Against that backdrop, let’s talk about the future of programmer/analysts and system administrators for the platform. If you want to be generous with the numbers, there are probably 215,000 OS/400 and i5/OS companies in the world, and they tend to have just one coder, or maybe two or three coders, do double time as analysts or administrators. That’s about 645,000 programmers in 2005 against a worldwide population of 11.6 million programmers (based on information from Evans Data), or about 5.5 percent of the programmers in the pool who do RPG at least some of the time. If this RPG pool remains about the same and the worldwide programming pool grows to 17 million by 2007, RPG drops to 3.8 percent of the base. Just to stay in the same place, RPG has to grow to 940,000 programmers. I don’t think this is going to happen. What I do think will happen is that the i5/OS and OS/400 platform will increasingly become the nexus of many different programming languages. Gartner analysts expect that by 2008, over 80 percent of new applications will be coded in so-called “managed runtime environments,” such as C#, PHP, and Java, up from 60 percent in 2006. So long as power and cooling issues in the data center do not require us to start using compiled rather than interpreted languages, the move towards these languages seems inevitable. (It also suggests that IBM should create a portable RPG runtime environment that is abstracted from the DB2/400 database and the System i iron.)
With Web services and services oriented architectures becoming more popular, it is possible, if the economic case could be made to have the System i to be a hub in an SOA-style hybrid application that spans platforms. That might mean companies need fewer hard-core RPG and COBOL programmers and more programmers who know more about SOA tools. IBM certainly wants i5/OS shops to embrace its Enterprise Generation Language, which it is positioning at the heart of SOA applications and which it wants RPG shops to develop even though the Rational tool behind EGL only kicks out COBOL and Java executable code.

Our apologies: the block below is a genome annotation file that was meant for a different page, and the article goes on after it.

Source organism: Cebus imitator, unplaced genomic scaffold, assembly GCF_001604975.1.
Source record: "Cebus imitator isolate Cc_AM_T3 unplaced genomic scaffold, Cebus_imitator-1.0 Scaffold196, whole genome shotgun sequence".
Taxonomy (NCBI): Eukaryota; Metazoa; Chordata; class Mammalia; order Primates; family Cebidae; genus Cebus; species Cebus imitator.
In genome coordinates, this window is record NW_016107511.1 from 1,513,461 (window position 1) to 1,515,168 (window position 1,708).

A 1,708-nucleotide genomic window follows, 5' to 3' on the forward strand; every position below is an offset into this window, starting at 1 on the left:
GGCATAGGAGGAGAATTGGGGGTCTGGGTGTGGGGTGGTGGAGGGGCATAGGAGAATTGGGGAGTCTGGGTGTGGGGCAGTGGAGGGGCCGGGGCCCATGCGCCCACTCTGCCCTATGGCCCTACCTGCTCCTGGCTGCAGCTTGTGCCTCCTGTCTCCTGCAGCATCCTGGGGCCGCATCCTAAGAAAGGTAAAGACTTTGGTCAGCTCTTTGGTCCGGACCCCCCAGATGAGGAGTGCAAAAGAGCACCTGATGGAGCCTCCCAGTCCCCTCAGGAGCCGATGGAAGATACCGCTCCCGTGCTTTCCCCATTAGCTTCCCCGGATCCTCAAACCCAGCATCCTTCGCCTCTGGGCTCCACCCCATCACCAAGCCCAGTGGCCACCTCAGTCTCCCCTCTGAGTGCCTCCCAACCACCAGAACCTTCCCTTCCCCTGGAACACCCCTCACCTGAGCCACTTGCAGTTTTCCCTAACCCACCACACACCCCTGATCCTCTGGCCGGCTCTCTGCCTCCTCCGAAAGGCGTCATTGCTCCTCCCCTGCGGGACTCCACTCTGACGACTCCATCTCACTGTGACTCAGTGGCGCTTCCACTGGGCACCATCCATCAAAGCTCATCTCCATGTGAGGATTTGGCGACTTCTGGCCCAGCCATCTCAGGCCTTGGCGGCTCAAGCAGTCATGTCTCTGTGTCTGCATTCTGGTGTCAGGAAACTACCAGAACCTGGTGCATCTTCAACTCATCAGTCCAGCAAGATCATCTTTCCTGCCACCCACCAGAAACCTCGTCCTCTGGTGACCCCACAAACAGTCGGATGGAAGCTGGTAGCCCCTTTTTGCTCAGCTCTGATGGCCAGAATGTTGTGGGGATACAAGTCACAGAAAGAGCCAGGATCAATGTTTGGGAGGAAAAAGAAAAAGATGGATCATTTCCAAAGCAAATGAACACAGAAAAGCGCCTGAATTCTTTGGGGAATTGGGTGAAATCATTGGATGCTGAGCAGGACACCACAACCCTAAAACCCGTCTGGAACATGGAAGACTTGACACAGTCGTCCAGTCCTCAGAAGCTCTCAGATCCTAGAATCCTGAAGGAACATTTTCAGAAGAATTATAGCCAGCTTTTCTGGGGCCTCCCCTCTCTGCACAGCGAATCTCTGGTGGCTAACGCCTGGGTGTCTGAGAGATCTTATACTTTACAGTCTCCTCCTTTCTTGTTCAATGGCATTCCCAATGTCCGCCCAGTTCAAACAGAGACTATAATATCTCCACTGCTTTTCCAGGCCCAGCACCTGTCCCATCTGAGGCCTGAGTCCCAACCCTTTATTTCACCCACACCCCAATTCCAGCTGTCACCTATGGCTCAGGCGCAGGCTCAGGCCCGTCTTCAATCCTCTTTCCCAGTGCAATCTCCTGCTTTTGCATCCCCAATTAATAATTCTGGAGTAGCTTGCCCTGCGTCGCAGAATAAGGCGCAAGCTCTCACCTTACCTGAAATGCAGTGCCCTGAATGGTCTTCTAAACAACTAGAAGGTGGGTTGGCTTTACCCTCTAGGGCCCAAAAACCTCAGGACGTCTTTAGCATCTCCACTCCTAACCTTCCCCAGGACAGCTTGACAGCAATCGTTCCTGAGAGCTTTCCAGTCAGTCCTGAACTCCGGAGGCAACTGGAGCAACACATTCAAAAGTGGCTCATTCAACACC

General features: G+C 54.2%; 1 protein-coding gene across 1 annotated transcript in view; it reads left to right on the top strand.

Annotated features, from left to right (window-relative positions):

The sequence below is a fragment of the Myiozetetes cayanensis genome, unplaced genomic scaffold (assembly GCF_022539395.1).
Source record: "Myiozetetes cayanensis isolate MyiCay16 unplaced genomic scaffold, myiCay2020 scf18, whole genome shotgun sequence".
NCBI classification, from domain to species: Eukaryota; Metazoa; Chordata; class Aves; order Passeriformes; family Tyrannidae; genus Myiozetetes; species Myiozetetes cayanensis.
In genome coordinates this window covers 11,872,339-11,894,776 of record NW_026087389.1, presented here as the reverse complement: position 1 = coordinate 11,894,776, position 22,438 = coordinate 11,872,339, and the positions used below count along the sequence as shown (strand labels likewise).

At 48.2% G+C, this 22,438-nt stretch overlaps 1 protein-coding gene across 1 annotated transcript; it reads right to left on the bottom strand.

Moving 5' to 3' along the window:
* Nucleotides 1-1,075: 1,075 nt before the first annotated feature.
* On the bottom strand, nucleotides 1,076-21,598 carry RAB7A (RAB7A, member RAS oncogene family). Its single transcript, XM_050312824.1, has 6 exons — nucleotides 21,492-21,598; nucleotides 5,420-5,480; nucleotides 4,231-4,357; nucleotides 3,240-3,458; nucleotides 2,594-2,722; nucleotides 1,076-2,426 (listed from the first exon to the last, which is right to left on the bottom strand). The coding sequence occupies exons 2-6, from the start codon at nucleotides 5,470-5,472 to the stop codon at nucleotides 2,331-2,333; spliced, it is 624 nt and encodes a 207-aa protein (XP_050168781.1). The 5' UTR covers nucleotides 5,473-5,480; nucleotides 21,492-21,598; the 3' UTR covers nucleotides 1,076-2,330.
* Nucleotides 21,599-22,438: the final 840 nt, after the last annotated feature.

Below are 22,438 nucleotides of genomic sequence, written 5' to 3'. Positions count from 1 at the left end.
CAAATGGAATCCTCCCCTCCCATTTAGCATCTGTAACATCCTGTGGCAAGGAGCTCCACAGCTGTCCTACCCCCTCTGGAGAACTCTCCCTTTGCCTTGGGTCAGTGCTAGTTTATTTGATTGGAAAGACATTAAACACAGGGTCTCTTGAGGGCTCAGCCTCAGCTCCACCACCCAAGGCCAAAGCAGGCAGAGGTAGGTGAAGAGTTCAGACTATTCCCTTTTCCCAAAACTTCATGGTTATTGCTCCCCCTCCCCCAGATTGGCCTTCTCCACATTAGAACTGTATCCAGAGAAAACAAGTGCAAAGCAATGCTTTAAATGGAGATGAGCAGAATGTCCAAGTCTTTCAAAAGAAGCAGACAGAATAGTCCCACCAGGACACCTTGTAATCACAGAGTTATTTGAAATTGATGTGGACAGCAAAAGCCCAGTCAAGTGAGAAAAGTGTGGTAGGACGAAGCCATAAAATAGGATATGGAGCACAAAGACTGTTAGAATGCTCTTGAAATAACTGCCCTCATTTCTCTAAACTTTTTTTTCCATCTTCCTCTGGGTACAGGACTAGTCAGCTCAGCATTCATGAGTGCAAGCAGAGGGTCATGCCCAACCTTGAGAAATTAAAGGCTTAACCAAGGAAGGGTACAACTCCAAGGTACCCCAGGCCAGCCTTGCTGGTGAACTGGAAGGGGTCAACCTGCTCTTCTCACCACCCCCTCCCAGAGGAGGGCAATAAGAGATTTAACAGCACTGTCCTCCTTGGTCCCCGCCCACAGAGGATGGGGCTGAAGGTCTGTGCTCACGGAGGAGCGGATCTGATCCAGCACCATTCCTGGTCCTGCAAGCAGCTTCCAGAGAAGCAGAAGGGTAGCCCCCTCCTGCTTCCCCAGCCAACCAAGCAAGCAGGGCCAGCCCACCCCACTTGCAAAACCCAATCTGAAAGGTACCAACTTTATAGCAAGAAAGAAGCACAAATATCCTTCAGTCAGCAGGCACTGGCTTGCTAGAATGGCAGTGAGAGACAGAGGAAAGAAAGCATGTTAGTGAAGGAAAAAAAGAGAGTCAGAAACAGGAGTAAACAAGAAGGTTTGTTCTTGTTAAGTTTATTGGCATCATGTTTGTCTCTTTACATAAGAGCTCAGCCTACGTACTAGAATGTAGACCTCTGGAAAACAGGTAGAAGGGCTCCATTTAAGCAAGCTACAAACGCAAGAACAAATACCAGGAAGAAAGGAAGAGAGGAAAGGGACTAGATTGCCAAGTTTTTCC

Given the tendency to use virtualization on the server and to have more automated server provisioning and administrators managing more servers, it seems likely that there will be fewer system administrators at large i5/OS sites five to ten years from now. But among the smaller shops, which dominate the i5/OS and OS/400 installed base, this automation will not mean a loss of jobs but relief from certain responsibilities. Companies will still need a programmer, after all.
The real question is what kind of programmer will they need? If I were an RPG programmer and I wanted to make myself useful, I would be studying PHP and MySQL, since there are so many applications based on these two technologies. If core business applications will be coded in RPG, the way that they interface with the Web will be increasingly dominated by PHP (no one really wants to learn Java), and for separate Web applications, MySQL is often the database of choice. The other thing that I would do is get some familiarity with the legacy application modernization tools available from a slew of vendors, which move code out to the Web and into the SOA world without the kind of hand-coding that a hybrid RPG-PHP approach will require. Some companies will be too cheap to pay for these legacy modernization tools, and others will only code with them and will dissuade their programmers from trying to reinvent the wheel.